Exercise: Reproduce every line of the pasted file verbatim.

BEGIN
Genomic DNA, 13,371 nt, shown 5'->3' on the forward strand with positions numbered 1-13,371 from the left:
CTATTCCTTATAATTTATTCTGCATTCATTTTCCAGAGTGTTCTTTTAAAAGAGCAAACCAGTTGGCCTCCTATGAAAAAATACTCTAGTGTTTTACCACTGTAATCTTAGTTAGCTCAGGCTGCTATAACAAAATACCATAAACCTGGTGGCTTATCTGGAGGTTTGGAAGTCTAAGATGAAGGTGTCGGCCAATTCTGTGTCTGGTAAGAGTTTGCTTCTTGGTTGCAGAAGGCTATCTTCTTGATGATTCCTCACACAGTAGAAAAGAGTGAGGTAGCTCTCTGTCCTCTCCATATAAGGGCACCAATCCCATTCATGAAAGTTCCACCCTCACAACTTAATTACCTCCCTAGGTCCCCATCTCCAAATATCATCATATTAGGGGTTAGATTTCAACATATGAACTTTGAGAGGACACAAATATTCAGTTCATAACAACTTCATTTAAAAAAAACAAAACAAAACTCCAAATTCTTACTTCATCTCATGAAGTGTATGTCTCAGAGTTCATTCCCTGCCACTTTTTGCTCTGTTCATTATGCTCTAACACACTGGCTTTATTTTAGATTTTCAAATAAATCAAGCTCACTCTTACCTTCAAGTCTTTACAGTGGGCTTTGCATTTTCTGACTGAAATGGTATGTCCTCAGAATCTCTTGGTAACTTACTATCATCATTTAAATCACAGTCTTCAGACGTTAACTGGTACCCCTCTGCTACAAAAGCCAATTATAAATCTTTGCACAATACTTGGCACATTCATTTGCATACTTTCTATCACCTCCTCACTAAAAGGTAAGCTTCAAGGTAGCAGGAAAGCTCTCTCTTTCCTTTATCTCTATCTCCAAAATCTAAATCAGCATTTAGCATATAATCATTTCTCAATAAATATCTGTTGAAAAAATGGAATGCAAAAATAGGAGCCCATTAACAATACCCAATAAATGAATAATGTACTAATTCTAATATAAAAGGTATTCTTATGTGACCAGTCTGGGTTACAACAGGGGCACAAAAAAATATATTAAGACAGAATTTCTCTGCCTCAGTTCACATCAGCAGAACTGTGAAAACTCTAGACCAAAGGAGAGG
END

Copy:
Genomic DNA, 13,371 nt, shown 5'->3' on the forward strand with positions numbered 1-13,371 from the left:
CTATTCCTTATAATTTATTCTGCATTCATTTTCCAGAGTGTTCTTTTAAAAGAGCAAACCAGTTGGCCTCCTATGAAAAAATACTCTAGTGTTTTACCACTGTAATCTTAGTTAGCTCAGGCTGCTATAACAAAATACCATAAACCTGGTGGCTTATCTGGAGGTTTGGAAGTCTAAGATGAAGGTGTCGGCCAATTCTGTGTCTGGTAAGAGTTTGCTTCTTGGTTGCAGAAGGCTATCTTCTTGATGATTCCTCACACAGTAGAAAAGAGTGAGGTAGCTCTCTGTCCTCTCCATATAAGGGCACCAATCCCATTCATGAAAGTTCCACCCTCACAACTTAATTACCTCCCTAGGTCCCCATCTCCAAATATCATCATATTAGGGGTTAGATTTCAACATATGAACTTTGAGAGGACACAAATATTCAGTTCATAACAACTTCATTTAAAAAAAACAAAACAAAACTCCAAATTCTTACTTCATCTCATGAAGTGTATGTCTCAGAGTTCATTCCCTGCCACTTTTTGCTCTGTTCATTATGCTCTAACACACTGGCTTTATTTTAGATTTTCAAATAAATCAAGCTCACTCTTACCTTCAAGTCTTTACAGTGGGCTTTGCATTTTCTGACTGAAATGGTATGTCCTCAGAATCTCTTGGTAACTTACTATCATCATTTAAATCACAGTCTTCAGACGTTAACTGGTACCCCTCTGCTACAAAAGCCAATTATAAATCTTTGCACAATACTTGGCACATTCATTTGCATACTTTCTATCACCTCCTCACTAAAAGGTAAGCTTCAAGGTAGCAGGAAAGCTCTCTCTTTCCTTTATCTCTATCTCCAAAATCTAAATCAGCATTTAGCATATAATCATTTCTCAATAAATATCTGTTGAAAAAATGGAATGCAAAAATAGGAGCCCATTAACAATACCCAATAAATGAATAATGTACTAATTCTAATATAAAAGGTATTCTTATGTGACCAGTCTGGGTTACAACAGGGGCACAAAAAAATATATTAAGACAGAATTTCTCTGCCTCAGTTCACATCAGCAGAACTGTGAAAACTCTAGACCAAAGGAGAGG